What’s Down There?

What’s Down There?

It’s time to get deep down into this important topic. Now before we go further what do you imagine when you hear the words pelvic floor? Some may picture an elderly woman experiencing incontinence. Some may imagine a pregnant woman doing their kegels on a swiss ball. Some may feel a little uncomfortable or even embarrassed.

It’s common to feel these emotions because the pelvic floor is rarely discussed, often
seen as taboo & biased towards these stereotypes. Numerous misconceptions surround the topic of the pelvic floor which hinder much needed progress. Therefore, this article will shed some light on the mysteries of the pelvic floor as well as why it is our professional imperative to educate ourselves and those around us on this topic.

So, what is the pelvic floor?

Imagine a circular trampoline attached from all directions that lowers down with added load but and raises back up when the added pressure is taken off. The pelvic floor is much like a trampoline, it is made up of muscles and connective tissue which attach to the front (pubic bone), back (coccyx) and sides (ischial tuberosities) of your pelvis. Like many other muscles the pelvic floor must be able to lengthen with pressure/load and contract to function optimally.

What are the functions of the pelvic floor?

– Bladder and bowel function: Controlling the release of urine, faeces & flatus through the ability to contract by tightening muscles around the urethra, vagina & anus or by relaxing the muscles to release and empty the bladder or bowel.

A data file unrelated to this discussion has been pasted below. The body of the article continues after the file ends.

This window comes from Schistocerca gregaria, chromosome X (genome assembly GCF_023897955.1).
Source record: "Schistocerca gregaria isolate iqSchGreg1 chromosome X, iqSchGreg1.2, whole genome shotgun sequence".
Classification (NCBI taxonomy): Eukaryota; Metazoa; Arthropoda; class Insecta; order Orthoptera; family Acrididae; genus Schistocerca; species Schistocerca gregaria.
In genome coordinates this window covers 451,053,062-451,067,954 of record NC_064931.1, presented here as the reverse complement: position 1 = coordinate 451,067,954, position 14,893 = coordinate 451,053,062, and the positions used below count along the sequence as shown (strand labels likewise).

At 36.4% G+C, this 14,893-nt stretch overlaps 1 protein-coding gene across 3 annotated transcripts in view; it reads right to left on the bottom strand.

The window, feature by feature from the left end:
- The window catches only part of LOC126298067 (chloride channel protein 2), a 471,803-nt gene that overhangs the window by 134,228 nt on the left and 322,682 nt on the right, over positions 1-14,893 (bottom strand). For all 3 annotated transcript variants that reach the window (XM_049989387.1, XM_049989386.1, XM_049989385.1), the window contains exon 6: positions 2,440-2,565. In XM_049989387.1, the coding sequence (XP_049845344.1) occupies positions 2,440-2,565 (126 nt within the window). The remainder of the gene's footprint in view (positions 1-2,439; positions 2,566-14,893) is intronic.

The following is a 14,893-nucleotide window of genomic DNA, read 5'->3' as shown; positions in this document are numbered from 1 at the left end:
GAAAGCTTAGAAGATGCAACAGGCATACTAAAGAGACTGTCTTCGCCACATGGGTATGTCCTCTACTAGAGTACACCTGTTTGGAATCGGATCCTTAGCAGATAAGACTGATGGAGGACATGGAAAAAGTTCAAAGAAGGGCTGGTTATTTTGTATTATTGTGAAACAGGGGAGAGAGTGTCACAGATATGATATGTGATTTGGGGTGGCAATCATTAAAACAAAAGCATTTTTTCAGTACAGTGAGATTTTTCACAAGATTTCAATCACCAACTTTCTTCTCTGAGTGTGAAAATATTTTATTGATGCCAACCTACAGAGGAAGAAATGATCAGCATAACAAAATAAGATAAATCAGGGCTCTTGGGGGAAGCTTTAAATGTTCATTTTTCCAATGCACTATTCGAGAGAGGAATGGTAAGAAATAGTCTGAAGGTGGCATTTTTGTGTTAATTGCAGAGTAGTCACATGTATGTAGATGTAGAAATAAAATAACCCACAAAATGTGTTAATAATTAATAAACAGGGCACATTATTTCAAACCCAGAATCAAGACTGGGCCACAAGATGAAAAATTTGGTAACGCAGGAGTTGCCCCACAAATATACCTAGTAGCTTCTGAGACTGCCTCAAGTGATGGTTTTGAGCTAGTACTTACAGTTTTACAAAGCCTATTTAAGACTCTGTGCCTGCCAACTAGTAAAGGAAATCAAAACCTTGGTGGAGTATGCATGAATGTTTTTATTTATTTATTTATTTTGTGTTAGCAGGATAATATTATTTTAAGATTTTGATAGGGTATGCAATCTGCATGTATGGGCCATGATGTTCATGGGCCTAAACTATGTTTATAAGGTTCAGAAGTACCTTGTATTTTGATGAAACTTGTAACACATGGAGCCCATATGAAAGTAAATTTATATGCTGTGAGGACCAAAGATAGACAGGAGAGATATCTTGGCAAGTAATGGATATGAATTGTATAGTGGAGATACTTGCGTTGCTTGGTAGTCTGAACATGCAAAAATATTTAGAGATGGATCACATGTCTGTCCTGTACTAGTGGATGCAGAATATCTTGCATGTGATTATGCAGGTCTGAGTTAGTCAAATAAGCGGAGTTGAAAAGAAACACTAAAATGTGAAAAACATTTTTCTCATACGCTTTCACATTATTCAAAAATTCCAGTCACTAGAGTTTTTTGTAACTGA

– Supports your internal organs such as the bladder, uterus for women, bowel and rectum:
connective tissue & muscles attached to the bony pelvis to form the base of the human
– Support bearing of child throughout pregnancy and requires relaxation with vaginal birthing
– Sexual function and the feelings of pleasure or pain: assist men with erectile function &
ejaculation. Pelvic floor muscle contractions can also increase sensation & sexual arousal.
– Part of the core: the pelvic floor works together with your abdominals, multifidus (deep back muscles) and diaphragm. Together these muscles support the spine and manage intra-
abdominal pressure.

Common issues of the Pelvic Floor
For those who are unfamiliar with pelvic floor conditions here are some common reasons clients seek help or feel the need to stop exercise. For some these conditions can even negatively impact their relationships and their activities of daily living such as travel & social events due to the live changing symptoms.

Pelvic organ prolapse:
– Weakening of pelvic floor muscles and/or connective tissue due to chronic straining or direct trauma such as child birth which can lead to a descend of the pelvic organs (bladder, uterus, bowel, rectum) into the vagina.
– Symptoms include dragging, bulge or heaviness in the vagina, lower back pain, incontinence of urine or faeces, pain with penetrative sex, difficult completely emptying bladder or bowel

Stress urinary incontinence (SUI):
– Loss of urine control due to an increase in intra-abdominal pressure placed on a weakened
pelvic floor which reduces the ability to maintain closure of the urethra. Common activities
which can cause SUI include: coughing, laughing, lifting, jumping, running.
– Can be caused due to weak pelvic floor muscles or over-active/ tight pelvic floor muscles.
This is due to the loss of the muscles ability to lengthen and contract to perform effective
closure of the urethral sphincters. These conditions are common amongst older post-natal women, but not limited to this stereotype.

Yes, women who have not had children and even men can experience issues with their pelvic floor. It is part of our anatomy like any other muscle. It plays a vital role with many important functions that can be life changing if not addressed appropriately.